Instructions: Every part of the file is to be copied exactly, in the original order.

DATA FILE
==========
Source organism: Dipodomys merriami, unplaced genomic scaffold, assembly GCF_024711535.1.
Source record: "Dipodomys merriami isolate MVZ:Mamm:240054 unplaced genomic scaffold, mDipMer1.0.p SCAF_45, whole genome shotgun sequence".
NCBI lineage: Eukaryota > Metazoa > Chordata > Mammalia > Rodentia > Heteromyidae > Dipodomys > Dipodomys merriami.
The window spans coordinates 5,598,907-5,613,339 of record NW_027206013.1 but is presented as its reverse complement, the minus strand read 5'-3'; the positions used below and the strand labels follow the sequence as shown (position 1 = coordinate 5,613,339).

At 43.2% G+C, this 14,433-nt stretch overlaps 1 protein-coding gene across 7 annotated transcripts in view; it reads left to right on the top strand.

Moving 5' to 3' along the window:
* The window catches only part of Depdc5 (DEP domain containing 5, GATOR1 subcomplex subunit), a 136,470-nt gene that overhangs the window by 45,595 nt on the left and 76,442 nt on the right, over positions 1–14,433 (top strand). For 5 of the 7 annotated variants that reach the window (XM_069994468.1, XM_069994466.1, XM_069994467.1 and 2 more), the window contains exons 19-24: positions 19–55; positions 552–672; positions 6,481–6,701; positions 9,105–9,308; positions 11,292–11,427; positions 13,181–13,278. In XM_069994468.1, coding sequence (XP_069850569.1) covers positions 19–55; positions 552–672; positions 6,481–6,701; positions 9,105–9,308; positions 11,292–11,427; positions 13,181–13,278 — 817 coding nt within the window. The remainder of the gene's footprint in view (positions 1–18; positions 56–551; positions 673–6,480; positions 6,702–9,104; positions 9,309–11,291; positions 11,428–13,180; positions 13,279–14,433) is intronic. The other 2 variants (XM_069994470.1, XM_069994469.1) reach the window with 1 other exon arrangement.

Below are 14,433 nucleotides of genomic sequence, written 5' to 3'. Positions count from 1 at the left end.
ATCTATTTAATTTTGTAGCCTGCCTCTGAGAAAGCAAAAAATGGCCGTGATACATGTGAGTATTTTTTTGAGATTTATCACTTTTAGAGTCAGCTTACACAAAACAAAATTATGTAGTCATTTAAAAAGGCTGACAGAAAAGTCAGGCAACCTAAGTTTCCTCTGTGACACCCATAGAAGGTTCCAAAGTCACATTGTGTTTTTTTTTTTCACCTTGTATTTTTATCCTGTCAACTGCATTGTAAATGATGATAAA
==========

Source organism: Dipodomys merriami, unplaced genomic scaffold, assembly GCF_024711535.1.
Source record: "Dipodomys merriami isolate MVZ:Mamm:240054 unplaced genomic scaffold, mDipMer1.0.p SCAF_45, whole genome shotgun sequence".
NCBI lineage: Eukaryota > Metazoa > Chordata > Mammalia > Rodentia > Heteromyidae > Dipodomys > Dipodomys merriami.
The window spans coordinates 5,598,907-5,613,339 of record NW_027206013.1 but is presented as its reverse complement, the minus strand read 5'-3'; the positions used below and the strand labels follow the sequence as shown (position 1 = coordinate 5,613,339).

At 43.2% G+C, this 14,433-nt stretch overlaps 1 protein-coding gene across 7 annotated transcripts in view; it reads left to right on the top strand.

Moving 5' to 3' along the window:
* The window catches only part of Depdc5 (DEP domain containing 5, GATOR1 subcomplex subunit), a 136,470-nt gene that overhangs the window by 45,595 nt on the left and 76,442 nt on the right, over positions 1–14,433 (top strand). For 5 of the 7 annotated variants that reach the window (XM_069994468.1, XM_069994466.1, XM_069994467.1 and 2 more), the window contains exons 19-24: positions 19–55; positions 552–672; positions 6,481–6,701; positions 9,105–9,308; positions 11,292–11,427; positions 13,181–13,278. In XM_069994468.1, coding sequence (XP_069850569.1) covers positions 19–55; positions 552–672; positions 6,481–6,701; positions 9,105–9,308; positions 11,292–11,427; positions 13,181–13,278 — 817 coding nt within the window. The remainder of the gene's footprint in view (positions 1–18; positions 56–551; positions 673–6,480; positions 6,702–9,104; positions 9,309–11,291; positions 11,428–13,180; positions 13,279–14,433) is intronic. The other 2 variants (XM_069994470.1, XM_069994469.1) reach the window with 1 other exon arrangement.

Below are 14,433 nucleotides of genomic sequence, written 5' to 3'. Positions count from 1 at the left end.
ATCTATTTAATTTTGTAGCCTGCCTCTGAGAAAGCAAAAAATGGCCGTGATACATGTGAGTATTTTTTTGAGATTTATCACTTTTAGAGTCAGCTTACACAAAACAAAATTATGTAGTCATTTAAAAAGGCTGACAGAAAAGTCAGGCAACCTAAGTTTCCTCTGTGACACCCATAGAAGGTTCCAAAGTCACATTGTGTTTTTTTTTTTCACCTTGTATTTTTATCCTGTCAACTGCATTGTAAATGATGATAAA